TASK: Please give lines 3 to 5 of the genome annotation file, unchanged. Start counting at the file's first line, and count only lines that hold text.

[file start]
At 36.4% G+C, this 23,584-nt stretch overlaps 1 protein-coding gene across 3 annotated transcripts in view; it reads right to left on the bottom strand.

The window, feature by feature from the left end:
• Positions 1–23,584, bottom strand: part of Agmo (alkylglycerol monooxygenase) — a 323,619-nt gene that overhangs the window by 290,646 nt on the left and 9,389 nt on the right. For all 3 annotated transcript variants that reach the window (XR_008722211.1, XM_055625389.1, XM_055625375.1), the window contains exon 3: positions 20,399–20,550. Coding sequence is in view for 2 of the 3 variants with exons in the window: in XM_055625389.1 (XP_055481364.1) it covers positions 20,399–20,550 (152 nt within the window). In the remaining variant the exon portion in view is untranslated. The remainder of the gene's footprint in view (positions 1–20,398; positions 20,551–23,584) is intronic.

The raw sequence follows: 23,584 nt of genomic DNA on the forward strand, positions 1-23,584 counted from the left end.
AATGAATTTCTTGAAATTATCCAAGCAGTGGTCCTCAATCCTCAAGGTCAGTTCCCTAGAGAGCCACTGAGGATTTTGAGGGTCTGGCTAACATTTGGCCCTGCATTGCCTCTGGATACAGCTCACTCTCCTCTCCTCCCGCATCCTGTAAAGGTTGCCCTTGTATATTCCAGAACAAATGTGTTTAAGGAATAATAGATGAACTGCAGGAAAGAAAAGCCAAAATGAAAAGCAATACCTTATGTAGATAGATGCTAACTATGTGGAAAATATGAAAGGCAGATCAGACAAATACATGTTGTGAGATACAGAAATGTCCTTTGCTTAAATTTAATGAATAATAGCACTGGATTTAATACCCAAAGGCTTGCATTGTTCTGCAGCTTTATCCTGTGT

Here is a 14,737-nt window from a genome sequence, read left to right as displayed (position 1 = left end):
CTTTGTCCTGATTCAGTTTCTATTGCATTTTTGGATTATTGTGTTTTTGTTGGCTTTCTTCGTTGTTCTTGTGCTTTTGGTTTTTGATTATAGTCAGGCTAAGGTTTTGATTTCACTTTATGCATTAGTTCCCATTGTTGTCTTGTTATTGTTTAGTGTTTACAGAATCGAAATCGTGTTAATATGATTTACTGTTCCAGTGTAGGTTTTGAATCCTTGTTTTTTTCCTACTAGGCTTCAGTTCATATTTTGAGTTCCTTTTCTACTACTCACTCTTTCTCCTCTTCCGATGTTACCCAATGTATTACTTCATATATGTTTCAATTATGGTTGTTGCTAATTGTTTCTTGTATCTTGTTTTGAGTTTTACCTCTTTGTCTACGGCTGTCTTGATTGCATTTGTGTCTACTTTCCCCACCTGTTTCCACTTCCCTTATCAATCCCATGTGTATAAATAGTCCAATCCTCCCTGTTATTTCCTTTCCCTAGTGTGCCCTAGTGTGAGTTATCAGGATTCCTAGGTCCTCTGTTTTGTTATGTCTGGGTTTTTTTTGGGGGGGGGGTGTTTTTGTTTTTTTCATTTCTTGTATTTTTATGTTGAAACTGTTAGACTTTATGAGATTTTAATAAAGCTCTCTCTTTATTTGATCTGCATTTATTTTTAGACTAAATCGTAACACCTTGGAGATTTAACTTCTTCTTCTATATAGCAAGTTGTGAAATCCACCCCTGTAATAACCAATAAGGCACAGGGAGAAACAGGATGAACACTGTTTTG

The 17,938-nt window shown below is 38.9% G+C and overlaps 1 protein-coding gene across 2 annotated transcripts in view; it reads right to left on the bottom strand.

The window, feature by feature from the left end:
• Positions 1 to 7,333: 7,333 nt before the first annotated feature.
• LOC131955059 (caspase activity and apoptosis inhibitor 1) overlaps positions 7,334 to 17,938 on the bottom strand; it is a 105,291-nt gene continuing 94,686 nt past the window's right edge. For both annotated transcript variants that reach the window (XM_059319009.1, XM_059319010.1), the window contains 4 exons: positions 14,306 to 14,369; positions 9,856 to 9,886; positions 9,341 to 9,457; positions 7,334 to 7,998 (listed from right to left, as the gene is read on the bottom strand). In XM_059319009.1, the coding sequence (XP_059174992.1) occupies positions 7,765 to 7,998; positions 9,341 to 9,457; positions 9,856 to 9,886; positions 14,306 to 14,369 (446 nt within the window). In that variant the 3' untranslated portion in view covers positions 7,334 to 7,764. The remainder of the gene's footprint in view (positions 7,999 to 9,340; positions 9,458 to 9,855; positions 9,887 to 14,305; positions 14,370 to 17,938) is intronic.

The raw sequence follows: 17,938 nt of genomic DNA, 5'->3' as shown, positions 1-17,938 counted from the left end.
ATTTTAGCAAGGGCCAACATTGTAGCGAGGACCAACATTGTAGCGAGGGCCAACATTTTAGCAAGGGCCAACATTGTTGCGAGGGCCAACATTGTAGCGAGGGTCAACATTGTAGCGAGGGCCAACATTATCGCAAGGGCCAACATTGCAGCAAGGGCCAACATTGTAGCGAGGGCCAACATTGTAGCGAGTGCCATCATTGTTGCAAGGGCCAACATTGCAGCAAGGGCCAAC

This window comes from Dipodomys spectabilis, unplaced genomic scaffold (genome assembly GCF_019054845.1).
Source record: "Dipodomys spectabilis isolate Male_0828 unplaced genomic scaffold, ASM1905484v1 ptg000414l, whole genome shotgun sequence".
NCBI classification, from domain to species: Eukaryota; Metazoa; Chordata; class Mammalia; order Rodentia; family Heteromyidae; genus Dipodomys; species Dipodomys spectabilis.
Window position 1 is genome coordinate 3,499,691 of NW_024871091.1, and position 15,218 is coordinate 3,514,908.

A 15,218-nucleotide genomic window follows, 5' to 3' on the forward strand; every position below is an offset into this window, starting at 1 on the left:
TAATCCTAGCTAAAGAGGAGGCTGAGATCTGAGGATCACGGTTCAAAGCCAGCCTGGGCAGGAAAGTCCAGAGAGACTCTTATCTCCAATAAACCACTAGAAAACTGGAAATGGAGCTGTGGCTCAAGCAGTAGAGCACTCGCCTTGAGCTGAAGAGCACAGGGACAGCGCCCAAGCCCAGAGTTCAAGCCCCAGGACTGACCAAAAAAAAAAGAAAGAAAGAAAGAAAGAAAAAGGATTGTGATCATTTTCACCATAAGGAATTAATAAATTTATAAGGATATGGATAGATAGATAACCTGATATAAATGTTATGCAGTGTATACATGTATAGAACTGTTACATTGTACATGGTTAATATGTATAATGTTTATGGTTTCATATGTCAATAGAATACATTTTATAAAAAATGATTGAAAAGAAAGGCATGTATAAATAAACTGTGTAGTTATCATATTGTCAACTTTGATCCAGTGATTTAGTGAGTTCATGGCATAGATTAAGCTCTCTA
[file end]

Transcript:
• Positions 1–23,584, bottom strand: part of Agmo (alkylglycerol monooxygenase) — a 323,619-nt gene that overhangs the window by 290,646 nt on the left and 9,389 nt on the right. For all 3 annotated transcript variants that reach the window (XR_008722211.1, XM_055625389.1, XM_055625375.1), the window contains exon 3: positions 20,399–20,550. Coding sequence is in view for 2 of the 3 variants with exons in the window: in XM_055625389.1 (XP_055481364.1) it covers positions 20,399–20,550 (152 nt within the window). In the remaining variant the exon portion in view is untranslated. The remainder of the gene's footprint in view (positions 1–20,398; positions 20,551–23,584) is intronic.

The raw sequence follows: 23,584 nt of genomic DNA on the forward strand, positions 1-23,584 counted from the left end.
AATGAATTTCTTGAAATTATCCAAGCAGTGGTCCTCAATCCTCAAGGTCAGTTCCCTAGAGAGCCACTGAGGATTTTGAGGGTCTGGCTAACATTTGGCCCTGCATTGCCTCTGGATACAGCTCACTCTCCTCTCCTCCCGCATCCTGTAAAGGTTGCCCTTGTATATTCCAGAACAAATGTGTTTAAGGAATAATAGATGAACTGCAGGAAAGAAAAGCCAAAATGAAAAGCAATACCTTATGTAGATAGATGCTAACTATGTGGAAAATATGAAAGGCAGATCAGACAAATACATGTTGTGAGATACAGAAATGTCCTTTGCTTAAATTTAATGAATAATAGCACTGGATTTAATACCCAAAGGCTTGCATTGTTCTGCAGCTTTATCCTGTGT